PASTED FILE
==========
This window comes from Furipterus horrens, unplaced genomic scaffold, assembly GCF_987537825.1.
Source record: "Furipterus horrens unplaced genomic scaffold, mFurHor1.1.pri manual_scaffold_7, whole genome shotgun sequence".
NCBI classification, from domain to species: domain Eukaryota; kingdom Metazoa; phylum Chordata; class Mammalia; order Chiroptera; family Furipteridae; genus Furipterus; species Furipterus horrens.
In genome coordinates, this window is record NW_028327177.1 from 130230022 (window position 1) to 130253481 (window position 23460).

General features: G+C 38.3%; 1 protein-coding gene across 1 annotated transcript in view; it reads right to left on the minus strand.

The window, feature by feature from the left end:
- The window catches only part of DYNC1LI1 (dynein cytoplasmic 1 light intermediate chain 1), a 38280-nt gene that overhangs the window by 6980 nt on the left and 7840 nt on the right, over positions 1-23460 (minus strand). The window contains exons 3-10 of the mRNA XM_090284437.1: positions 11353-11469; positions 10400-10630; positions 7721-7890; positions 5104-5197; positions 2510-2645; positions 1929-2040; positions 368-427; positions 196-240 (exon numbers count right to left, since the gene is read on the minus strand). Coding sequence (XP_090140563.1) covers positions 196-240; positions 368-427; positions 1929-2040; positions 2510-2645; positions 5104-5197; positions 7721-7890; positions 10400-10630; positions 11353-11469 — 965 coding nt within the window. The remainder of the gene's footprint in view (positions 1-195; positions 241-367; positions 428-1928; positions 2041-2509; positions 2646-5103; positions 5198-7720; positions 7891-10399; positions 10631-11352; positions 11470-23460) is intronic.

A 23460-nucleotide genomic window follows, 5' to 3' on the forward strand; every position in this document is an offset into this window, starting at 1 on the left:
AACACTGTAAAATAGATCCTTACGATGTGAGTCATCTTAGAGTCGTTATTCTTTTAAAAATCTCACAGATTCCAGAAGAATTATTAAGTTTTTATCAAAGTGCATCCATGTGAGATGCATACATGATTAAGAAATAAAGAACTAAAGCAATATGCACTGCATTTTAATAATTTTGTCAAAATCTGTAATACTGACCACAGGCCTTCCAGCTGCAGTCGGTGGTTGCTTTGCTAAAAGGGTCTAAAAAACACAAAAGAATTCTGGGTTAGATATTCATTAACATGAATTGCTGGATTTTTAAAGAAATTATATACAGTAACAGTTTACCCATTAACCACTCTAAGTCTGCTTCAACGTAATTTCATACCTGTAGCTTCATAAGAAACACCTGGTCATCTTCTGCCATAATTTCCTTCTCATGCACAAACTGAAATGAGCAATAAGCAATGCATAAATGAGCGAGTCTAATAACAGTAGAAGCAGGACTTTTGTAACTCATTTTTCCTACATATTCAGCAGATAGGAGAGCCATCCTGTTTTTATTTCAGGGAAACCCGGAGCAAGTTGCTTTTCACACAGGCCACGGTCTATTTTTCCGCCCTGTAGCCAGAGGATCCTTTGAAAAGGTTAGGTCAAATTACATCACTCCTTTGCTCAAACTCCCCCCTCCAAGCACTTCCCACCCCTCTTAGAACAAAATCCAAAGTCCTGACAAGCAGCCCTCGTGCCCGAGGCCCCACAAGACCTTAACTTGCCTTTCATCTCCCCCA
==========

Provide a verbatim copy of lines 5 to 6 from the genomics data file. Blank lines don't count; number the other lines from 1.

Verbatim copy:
General features: G+C 38.3%; 1 protein-coding gene across 1 annotated transcript in view; it reads right to left on the minus strand.

The window, feature by feature from the left end: